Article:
In an attempt to further understand this disagreement, the Local Effect Model (LEM) was applied to this system to take into account the highly inhomogeneous dose distributions produced on the nanoscale following the introduction of a contrast agent. Originally developed to describe the effects of localised dose patterns found in charged particle therapy, the LEM was adapted to analyse the dose deposition produced by low energy secondary electrons surrounding the GNPs as opposed to the previous macroscopic view of calculating the average dose deposited over a much larger volume. While the LEM successfully demonstrates the relationship between the dose distribution inhomogeneity and observed cell inactivation in GNP enhanced radiotherapy10, the dominance of the short-range effects presented by this model further highlights the importance of GNP intracellular location. Monte Carlo simulation studies by McMahon et al and Carter et al have shown the dose deposited by secondary electrons escaping a GNP dropped significantly beyond 10 nm and 5 nm respectively from the particle surface6,10. Although this finding suggests that radiosensitisation can only occur if the GNPs are in close proximity to the nucleus (and DNA), significant radiosensitisation has been recorded in vitro for GNPs localised far from the cell nucleus7. Dose enhancement due to secondary electrons has been predicted as far away as 10 microns from the GNP surface11,12,13. As well as dependent on GNP size8,14, the level of enhancement is also cell line dependent further suggesting dose enhancement depends heavily on other biological factors, including localisation and distribution within the cells15,16,17.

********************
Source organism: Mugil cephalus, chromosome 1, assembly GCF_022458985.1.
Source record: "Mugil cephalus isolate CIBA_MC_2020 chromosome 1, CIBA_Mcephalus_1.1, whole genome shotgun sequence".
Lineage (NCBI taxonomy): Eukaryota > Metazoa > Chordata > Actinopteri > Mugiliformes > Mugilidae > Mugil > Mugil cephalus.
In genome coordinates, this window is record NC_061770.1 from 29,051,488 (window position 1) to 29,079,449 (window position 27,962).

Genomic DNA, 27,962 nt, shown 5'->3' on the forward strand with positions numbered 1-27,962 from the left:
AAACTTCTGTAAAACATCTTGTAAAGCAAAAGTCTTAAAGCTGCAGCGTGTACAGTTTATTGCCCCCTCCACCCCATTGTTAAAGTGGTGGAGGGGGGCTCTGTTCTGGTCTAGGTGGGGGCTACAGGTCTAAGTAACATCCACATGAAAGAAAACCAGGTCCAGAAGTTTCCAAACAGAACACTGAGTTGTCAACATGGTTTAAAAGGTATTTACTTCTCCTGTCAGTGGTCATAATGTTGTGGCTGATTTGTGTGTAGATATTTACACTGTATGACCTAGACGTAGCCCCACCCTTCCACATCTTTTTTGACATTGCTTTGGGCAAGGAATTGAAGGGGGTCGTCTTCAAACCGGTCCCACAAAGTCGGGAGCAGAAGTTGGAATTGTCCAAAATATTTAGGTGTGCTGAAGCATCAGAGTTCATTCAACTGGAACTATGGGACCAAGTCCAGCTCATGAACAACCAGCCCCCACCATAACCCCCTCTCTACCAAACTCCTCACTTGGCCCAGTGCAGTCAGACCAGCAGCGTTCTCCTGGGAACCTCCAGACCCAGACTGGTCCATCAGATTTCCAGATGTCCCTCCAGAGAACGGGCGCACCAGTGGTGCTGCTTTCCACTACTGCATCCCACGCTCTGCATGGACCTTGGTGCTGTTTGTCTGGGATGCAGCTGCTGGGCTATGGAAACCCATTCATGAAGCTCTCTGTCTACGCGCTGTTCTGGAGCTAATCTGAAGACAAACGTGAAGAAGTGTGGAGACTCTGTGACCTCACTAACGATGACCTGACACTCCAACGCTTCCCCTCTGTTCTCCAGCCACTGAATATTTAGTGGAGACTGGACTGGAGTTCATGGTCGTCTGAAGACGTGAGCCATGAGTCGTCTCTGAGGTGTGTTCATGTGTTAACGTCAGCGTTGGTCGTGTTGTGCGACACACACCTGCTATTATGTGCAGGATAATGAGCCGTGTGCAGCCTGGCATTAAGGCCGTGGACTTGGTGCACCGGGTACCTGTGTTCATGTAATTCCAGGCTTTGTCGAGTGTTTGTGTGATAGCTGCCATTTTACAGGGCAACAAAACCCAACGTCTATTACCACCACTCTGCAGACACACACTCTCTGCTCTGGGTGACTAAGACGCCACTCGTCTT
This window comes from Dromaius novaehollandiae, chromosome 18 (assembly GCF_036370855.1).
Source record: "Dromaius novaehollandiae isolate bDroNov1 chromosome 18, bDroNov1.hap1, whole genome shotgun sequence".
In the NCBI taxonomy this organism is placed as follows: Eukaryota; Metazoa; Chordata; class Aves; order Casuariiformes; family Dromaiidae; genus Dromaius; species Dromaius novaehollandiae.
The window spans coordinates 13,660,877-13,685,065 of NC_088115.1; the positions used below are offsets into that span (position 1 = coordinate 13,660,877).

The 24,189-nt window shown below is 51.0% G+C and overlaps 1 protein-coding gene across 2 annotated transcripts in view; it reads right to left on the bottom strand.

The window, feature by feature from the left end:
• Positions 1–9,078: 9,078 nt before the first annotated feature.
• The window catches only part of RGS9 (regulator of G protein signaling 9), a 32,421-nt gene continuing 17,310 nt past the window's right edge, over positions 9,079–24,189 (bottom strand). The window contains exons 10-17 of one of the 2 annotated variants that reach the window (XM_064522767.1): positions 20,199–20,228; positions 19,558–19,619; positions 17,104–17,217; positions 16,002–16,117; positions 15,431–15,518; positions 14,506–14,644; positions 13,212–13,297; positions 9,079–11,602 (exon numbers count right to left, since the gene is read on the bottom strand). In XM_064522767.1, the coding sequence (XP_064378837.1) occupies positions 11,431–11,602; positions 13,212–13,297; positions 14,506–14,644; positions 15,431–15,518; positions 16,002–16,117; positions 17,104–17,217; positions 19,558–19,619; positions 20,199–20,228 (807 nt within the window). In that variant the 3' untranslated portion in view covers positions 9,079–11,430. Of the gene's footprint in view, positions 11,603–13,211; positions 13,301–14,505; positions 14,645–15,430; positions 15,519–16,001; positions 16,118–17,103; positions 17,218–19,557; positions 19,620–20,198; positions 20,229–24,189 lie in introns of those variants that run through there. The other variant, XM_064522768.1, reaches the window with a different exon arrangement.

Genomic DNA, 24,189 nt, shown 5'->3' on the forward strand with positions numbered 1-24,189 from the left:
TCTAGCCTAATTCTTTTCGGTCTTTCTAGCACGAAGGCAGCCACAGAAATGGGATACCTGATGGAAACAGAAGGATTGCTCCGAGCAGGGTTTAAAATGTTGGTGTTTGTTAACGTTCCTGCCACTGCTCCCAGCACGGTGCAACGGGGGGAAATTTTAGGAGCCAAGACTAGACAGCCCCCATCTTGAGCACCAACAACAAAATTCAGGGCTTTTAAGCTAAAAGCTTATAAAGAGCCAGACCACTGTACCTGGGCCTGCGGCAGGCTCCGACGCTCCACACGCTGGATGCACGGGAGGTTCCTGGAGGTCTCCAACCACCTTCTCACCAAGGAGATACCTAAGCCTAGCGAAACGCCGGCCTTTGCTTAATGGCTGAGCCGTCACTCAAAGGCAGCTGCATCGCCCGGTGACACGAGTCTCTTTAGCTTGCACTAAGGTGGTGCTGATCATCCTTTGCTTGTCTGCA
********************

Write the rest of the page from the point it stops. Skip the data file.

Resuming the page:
All of the above observations emphasize the importance of improved understanding of the intracellular localisation and distribution of GNPs. The objective of this investigation was to compare the results of recently measured cell survival and DNA damage enhancements to those predicted by the LEM and other models. In addition, we have established a methodology to measure intracellular displacement between GNPs and nuclear DNA using multiphoton imaging, which enabled the production of a new biophysical model that more accurately predicts DNA damage through GNP radiosensitization. Both the incoming IR laser pulse and the outgoing UV photons are not obscured by either the cell or the GNPs as is evidenced by the technique’s ability to take Z-stacks throughout an entire cell. Furthermore, the UV photon detection is performed using a photomultiplier meaning that the measurement is undertaken in a pulse-counting regime governed by Poisson statistics. Hence, we regard this methodology as quantitative in the sense that it can give relative densities of GNPs throughout a cell.

Results